Translating Catalan cinema: the functions of multilingualism and their representation in subtitling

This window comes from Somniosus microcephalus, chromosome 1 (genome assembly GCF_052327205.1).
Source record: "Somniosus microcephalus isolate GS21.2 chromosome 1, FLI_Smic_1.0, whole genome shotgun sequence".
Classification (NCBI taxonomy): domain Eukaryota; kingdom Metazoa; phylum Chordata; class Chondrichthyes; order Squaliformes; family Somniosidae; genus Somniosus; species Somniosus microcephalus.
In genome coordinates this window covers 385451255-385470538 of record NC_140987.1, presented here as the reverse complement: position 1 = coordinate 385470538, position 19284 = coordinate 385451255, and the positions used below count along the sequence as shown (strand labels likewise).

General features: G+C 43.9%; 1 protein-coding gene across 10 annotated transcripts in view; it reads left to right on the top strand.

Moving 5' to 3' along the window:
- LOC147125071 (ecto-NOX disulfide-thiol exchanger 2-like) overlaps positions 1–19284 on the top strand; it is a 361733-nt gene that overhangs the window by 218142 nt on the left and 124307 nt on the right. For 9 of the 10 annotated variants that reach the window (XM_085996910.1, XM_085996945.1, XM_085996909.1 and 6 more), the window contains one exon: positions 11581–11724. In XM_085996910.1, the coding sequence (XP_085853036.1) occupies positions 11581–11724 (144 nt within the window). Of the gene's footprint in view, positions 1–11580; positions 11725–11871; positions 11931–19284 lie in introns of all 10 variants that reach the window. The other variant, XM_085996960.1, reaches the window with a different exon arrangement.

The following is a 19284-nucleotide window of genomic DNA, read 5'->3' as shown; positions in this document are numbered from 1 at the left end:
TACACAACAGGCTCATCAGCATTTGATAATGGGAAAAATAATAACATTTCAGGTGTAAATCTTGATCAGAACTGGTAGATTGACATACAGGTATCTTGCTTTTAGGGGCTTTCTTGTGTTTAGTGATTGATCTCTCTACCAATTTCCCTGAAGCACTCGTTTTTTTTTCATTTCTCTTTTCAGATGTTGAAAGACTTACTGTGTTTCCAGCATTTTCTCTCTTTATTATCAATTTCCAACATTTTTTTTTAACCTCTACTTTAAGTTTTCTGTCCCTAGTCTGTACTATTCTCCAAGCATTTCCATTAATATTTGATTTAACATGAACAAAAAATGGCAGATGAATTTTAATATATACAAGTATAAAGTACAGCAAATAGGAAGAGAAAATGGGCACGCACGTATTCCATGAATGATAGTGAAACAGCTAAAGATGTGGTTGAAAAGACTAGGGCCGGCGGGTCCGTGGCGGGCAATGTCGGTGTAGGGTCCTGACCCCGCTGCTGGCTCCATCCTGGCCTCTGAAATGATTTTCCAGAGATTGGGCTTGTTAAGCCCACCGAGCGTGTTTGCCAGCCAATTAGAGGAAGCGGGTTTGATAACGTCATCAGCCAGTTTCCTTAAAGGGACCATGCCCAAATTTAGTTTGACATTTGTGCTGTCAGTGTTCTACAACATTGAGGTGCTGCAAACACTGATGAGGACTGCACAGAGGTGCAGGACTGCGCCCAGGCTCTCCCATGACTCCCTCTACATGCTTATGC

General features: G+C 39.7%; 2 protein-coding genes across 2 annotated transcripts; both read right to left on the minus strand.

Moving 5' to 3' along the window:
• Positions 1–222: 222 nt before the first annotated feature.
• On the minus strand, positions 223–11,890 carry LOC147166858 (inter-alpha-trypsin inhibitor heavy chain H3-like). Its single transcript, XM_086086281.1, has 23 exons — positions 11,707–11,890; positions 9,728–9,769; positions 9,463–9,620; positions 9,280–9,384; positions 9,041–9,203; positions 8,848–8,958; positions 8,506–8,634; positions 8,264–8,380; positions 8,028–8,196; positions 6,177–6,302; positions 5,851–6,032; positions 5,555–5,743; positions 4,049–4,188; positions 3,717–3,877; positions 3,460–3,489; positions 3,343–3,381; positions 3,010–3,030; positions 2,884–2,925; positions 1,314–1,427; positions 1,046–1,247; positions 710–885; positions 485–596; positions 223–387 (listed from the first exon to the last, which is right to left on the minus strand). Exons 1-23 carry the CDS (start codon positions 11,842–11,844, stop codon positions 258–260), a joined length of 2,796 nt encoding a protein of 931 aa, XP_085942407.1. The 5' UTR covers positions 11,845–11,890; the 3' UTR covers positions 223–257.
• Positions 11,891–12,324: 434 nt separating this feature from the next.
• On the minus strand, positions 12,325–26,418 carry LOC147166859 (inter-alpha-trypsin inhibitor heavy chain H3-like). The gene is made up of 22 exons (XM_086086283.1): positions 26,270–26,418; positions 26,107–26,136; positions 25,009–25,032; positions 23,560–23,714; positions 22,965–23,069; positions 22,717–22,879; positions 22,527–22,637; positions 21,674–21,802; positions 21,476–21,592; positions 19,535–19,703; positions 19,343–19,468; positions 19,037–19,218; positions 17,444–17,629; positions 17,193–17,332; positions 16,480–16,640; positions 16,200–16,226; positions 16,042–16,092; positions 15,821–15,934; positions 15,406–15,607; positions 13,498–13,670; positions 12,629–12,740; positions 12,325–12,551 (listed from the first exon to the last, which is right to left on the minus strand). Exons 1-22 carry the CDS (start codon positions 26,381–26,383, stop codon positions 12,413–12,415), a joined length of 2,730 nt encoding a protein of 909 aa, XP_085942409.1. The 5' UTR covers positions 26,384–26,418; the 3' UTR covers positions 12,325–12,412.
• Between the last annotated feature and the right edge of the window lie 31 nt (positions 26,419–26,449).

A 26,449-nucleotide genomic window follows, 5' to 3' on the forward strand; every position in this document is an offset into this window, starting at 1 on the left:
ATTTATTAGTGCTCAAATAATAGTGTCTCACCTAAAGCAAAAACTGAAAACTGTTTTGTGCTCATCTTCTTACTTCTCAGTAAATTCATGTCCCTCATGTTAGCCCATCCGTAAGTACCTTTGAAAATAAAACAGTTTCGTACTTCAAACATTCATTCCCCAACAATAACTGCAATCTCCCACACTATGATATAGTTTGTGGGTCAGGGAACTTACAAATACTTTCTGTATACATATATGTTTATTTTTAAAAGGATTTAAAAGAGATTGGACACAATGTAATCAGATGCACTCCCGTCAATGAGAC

Subtitling norms and guidelines have traditionally encouraged a strategy of invisibility, whereby subtitles are so unobtrusive that the viewer forgets they are reading them. This strategy has become entrenched in the subtitling industry, but is now being challenged as consumers become more screen-literate and relate to visual media in a more interactive way. The clearest example of this is in fansubbing, where a programme’s viewers create their own amateur subtitles, often using more creative strategies than professional subtitlers. Bilingual and multilingual films present a challenge to conventional subtitling norms as the requirement to translate two or more spoken languages into one written language demands more information than is usually provided in traditional pareddown “invisible” subtitles. However, rather than make any attempt to indicate the language variation, the presence of multiple languages is often disregarded by subtitlers. Multilingualism in films has a variety of functions, including realism, comedic effects, characterisation and plot development, so there are many cases in which the presence of multiple languages should be highlighted in translation as it can be intrinsic to a film’s plot or themes. In the context of Catalan cinema, Catalan and Castilian often coexist in dialogues in a way that reflects the socio-linguistic reality of the region, where many people are bilingual and use both languages in their daily lives. The use of each language can also denote nationalist or political beliefs as well as providing a stylistic tool for filmmakers. This thesis focuses on three case studies of Catalan films in which the functions of bilingualism and multilingualism range from political protest to disruption of realism. A combination of contextual and multimodal analysis sheds light on the ways in which multilingualism contributes to the Source Text by showing how it works in conjunction with the films’ other meaning-making modes, and how or to what extent this is represented in the Target Text, the English subtitled version. If multilingualism is an integral part of the Source Text, and its effects are not compensated for in the Target Text by other modes, then it should be maintained in subtitling. Moreover, and particularly in light of the innovations currently making their way into the industry, subtitling could be used creatively to add another layer to the film’s style or themes, as well as reflecting what is already there. This thesis advocates a more considered approach to translating multilingual films, with subtitles that are more appropriate to each individual film.